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Should We Criminalize Robotic Rape and Child Sex Robots?

Debating the sticky topic of sex abuse against robots.

Should we criminalize robotic rape?

To John Danaher’s social circle, his legal fascination with sex robots is bizarre and otherworldly. Not everyone sees the point in discussing regulation when the technology doesn’t exist.

Yet advances in remote sex, artificial intelligence, and synthetics foreshadow a future complete with sexbots. Breakthroughs in each realm may merge to create truly humanoid beings.

Danaher, a legal philosopher from the National University of Ireland, Galway, is convinced humans will one day make them and use them to live out fantasies of rape and child sexual abuse.

“I think it’s undeniably the case that these robots will eventually be created,” he told Future of Sex. “People have always used technology for sexual expression or sexual satisfaction.”

In anticipation, Danaher has explored arguments for their criminalization in a paper published last December in the journal of Criminal Law and Philosophy. While not applicable today, his aim is to set up a platform for future debate.

The Case for Criminalization

“I’m not saying we should criminalize these acts tomorrow. I’m saying that we should think seriously about what we want to do with these kinds of acts and these kind of future technologies,” Danaher said on a Skype call.

To avoid a straightforward case, he excludes robots that meet the criteria for personhood. If it’s wrong to rape a person, then logically it’s also wrong to rape or abuse such a robot.

Instead, Danaher first focuses on a moralistic premise; how the acts could be prohibited on the belief that they harm the perpetrator’s moral character or is offensive to others. This may be similar to how classic vice laws have banned prostitution or recreational drug use.

“People might resist that conclusion because it seems so deeply invasive of an individual’s privacy or right to self-expression,” he said. “And it doesn’t harm other people.”

The second premise he puts forward is of wrongfulness—the idea that there is some kind of public wrong inherent to the acts, regardless of any potential harm to others.

To support this position, Danaher examined debates about ethics in virtual worlds and rape in video games. In particular, he looked at the work of American philosopher Stephanie Patridge.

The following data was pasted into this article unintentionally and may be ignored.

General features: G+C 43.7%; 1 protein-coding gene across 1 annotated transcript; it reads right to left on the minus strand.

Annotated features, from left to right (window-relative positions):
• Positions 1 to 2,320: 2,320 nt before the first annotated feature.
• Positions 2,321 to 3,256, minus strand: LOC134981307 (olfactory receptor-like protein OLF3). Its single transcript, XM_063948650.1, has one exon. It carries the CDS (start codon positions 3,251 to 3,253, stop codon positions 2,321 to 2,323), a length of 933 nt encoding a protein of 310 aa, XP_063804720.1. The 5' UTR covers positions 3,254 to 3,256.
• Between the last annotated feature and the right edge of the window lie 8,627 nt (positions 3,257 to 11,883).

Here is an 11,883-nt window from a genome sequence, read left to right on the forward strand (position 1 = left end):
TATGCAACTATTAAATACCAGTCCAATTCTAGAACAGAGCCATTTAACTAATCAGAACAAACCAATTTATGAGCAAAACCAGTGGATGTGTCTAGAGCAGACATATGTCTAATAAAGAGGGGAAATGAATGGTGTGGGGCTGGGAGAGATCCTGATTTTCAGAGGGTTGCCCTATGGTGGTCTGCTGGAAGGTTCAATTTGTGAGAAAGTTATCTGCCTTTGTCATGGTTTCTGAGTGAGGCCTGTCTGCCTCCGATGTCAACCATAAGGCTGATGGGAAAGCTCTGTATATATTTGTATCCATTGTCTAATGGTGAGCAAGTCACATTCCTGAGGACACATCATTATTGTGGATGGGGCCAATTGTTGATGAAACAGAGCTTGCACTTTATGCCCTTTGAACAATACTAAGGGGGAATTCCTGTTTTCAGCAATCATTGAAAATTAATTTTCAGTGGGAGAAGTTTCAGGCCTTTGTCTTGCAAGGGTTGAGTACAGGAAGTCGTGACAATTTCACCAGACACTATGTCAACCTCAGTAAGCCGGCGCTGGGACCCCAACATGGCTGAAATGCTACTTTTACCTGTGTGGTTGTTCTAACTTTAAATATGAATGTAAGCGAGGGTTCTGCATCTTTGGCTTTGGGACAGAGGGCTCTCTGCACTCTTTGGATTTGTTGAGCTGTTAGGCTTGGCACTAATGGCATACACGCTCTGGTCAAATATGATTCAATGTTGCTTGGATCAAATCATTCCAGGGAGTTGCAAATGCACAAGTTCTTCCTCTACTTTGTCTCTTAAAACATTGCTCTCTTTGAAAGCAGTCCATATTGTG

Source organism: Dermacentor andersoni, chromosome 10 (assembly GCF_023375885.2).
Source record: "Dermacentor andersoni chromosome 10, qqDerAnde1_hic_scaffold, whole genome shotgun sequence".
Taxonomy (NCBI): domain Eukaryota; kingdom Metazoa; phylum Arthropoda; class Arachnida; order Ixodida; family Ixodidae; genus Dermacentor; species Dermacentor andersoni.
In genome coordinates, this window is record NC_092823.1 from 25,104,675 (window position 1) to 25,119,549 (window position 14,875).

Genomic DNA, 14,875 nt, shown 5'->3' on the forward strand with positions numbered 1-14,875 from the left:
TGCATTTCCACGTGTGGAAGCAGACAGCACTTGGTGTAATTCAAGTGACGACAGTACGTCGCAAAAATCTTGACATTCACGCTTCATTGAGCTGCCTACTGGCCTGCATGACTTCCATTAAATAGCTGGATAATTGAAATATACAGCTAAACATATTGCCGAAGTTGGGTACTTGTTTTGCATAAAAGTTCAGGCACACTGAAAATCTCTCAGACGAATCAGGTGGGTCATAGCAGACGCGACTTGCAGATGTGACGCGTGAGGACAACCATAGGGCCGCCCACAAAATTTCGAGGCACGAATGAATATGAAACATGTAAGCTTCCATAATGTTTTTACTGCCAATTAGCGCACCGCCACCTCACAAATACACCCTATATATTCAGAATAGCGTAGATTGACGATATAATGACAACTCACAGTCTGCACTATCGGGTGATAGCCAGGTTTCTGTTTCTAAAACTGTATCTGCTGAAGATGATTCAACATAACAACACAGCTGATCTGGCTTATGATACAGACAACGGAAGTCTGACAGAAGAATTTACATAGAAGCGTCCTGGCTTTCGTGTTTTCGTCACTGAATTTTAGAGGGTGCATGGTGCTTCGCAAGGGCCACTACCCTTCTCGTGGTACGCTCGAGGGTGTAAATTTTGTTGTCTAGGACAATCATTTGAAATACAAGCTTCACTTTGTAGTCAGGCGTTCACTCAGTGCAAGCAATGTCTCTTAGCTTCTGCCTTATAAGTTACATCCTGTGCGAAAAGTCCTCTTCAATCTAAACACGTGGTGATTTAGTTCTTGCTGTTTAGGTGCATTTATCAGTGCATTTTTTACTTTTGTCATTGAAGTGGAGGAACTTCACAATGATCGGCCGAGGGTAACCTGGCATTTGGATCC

Why Protect Robots?

According to Danaher, Patridge has argued that virtual rape is intrinsically wrong, even if no one is harmed. This is because the person performing the act shows a disturbing lack of sensitivity to its social meaning.

A counter to this claim is that because the person knows what’s happening isn’t real, he or she had no intent to commit an unjust act.

“There was some separation between their true intention and their action,” Danaher said.

But this may be less true in the case of robots.

Research shows people have a harder time performing violent acts in the real world than in virtual ones. These violent real-life acts include hitting someone’s leg with a sponge hammer or smashing a fake baby’s head on a table.

“One of the claims is that you have to overcome a lot more innate moral reluctance to engage in those acts,” Danaher said.

“You could argue performing acts with a robot, a physical robot, is much more indicative of a dubious moral character than a performance of an act in a virtual world.”

Weighing the Harms

On the flip side, Danaher said arguments for criminalization could be trumped. Studies could show the harms prevented by allowing robotic abuse could be greater than the harms inherent to the act.

“There are various robotics and law conferences over the past few years that have debated that issue, about whether these robots could be used essentially as a type of treatment for people with pedophilic tendencies,” he said.

For example, a panel on robot ethics held at the University of California, Berkeley, last year discussed whether the technology would feed or stifle predators.

It’s a messy debate, according to Danaher, especially if it’s compared to similar ones on violence and abuse depicted in X-rated videos. It’s still not clear whether people who consume these materials later carry out these acts in the real world.

Information on fantasies of rape and child sexual abuse is also lacking, he added. Most focus on why heterosexual women fantasize about being raped, and not on why someone would think about doing it.

While some papers suggest 40% of men imagine committing sexual violence, samples sizes are small and limited to college-aged men, Danaher said. How widespread these desires are in the broader community or over a lifetime is not clear.

“Who knows what the future holds in relation to this area,” Danaher said.